Additional Reading



Where no link is available, the story usually is available from NCCPR.


  • A truly-extraordinary report, that reveals the ugliness of a state child welfare agency was issued by the Center for the Study of Social Policy in 2009.  The long, academic title notwithstanding the report, about racial bias, and much more, in child welfare in Michigan reads more like good investigative reporting than just another study. The Michigan report was one of a series of similar studies across the country. In 2022, two of the researchers wrote about findings common to all of them.
  • Similar to the Michigan report, a report by the Citizens Review Board for child protective services in Washington DC combines data with compelling case examples to document findings that  hundreds of children have been wrongfully taken from their families. But it no longer appears to be available online.
  • Two issues of the Columbia Journal of Race and Law (Vol. 11 No. 4 and Vol. 12, No. 1) are, in effect, an encyclopedia of family policing and how it hurts children. They collect papers from the Journal’s Strengthened Bonds symposium, tied to the release of Prof. Dorothy Roberts’ book, Torn Apart, noted in the Books section above.
  • Much earlier, the Fall, 2009 issue of the Michigan Child Welfare Law Journal created an outstanding resource for anyone interested in how child welfare really works.  The issue focuses on the urgent need for high-quality legal representation for families caught up in child welfare systems.  See especially the article by one such parent, Nancy Colon, and the article by Tracy Green, Managing Attorney for the Detroit Center for Family Advocacy.
  • The National CASA Association commissioned a study that was supposed to tell the world how wonderful the Court-Appointed Special Advocates program is.  But it didn’t work out that way.  National CASA appears to have removed the report from its website.  We’re pleased to make it available here. Since then, other studies have confirmed the dismal findings. Links to those studies and further discussion are available here.
  • At the suggestion of NCCPR, the New Jersey Office of Child  Advocate examined Families Under Supervision of the New Jersey family policing agency, and found families who could have safely remained together had the agency provided the right kinds of help.
  • Office of the New York City Public Advocate, Justice Denied: The Crisis in Legal Representation of Birth Parents in Child Welfare Proceedings. May 12, 2000.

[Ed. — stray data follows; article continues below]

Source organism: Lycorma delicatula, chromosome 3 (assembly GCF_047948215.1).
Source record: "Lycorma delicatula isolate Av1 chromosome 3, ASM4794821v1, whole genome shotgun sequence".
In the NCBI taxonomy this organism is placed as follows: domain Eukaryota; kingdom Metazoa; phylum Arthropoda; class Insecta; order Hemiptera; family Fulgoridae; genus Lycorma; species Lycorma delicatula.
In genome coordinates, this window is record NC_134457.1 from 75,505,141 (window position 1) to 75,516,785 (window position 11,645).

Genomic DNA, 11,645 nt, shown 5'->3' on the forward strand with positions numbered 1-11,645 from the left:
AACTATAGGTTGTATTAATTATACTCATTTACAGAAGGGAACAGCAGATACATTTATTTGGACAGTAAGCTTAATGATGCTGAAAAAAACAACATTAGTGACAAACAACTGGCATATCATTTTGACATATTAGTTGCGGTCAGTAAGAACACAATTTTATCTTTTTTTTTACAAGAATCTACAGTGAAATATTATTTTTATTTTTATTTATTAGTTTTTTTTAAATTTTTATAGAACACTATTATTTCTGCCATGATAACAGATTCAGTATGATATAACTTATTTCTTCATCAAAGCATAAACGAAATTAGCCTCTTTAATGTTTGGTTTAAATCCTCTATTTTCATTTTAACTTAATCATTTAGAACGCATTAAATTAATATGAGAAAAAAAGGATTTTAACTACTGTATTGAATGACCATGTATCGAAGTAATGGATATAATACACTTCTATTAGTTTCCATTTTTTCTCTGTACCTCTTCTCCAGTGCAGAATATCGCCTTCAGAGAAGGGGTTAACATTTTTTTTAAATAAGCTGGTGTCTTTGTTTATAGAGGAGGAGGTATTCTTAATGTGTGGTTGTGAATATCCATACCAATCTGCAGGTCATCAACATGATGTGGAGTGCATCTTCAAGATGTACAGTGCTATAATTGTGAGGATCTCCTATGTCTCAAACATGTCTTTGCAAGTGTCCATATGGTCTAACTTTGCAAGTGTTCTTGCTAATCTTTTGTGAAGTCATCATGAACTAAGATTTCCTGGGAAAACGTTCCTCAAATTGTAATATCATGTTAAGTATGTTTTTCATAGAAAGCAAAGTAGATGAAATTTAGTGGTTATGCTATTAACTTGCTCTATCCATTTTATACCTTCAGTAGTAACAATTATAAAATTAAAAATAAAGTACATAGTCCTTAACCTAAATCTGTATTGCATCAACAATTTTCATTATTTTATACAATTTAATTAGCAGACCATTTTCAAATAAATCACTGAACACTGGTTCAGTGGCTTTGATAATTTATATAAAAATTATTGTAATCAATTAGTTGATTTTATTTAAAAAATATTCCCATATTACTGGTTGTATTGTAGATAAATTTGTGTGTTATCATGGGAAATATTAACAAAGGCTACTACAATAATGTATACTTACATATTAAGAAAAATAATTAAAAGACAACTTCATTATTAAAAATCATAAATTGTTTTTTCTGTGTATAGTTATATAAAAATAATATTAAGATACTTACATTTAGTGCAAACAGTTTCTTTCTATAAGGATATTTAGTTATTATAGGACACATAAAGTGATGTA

• Martin Guggenheim, “The Effects of Recent Trends to Accelerate the Termination of Parental Rights of Children in Foster Care — An Empirical Analysis in Two States,” Family Law Quarterly, Vol. 29, No. 1, Spring 1995.
  • The 1991-92 San Diego County Grand Jury spent a year investigating that county’s child protective system with extraordinary thoroughness. The portrait painted by their reports is frightening. Though they focused on only one county, the system in San Diego is typical of the operations of child protective services throughout the United States. Reports include: Report No.2, Families in Crisis, Feb. 6, 1992; Report No.6, The Case of Alicia W., June 23, 1992 ; Report No.7, The Crisis in Foster Care, June 29, 1992; Report No.8, Child Sexual Abuse, Assault, and Molest Issues, June 29, 1992; and Families in Crisis — Supplement, June 29, 1992. This last report documents what the Grand Jury viewed as a remarkable willingness by authorities in San Diego to respond to the Grand Jury’s findings and try to change the system.
  • Karen Benker and James Rempel, Inexcusable Harm: The Effect of Institutionalization on Young Foster Children in New York City (May, 1989). Public Interest Health Consortium for New York City. This report is out of print, but available through the coalition.


The National Center for Housing and Child Welfare provides information on one of the key reasons children are needlessly taken from their families: lack of affordable housing.

Other organizations with outstanding information about family policing include:

Movement for Family Power

The upEND Movement

JMac For Families

New York City Family Policy Project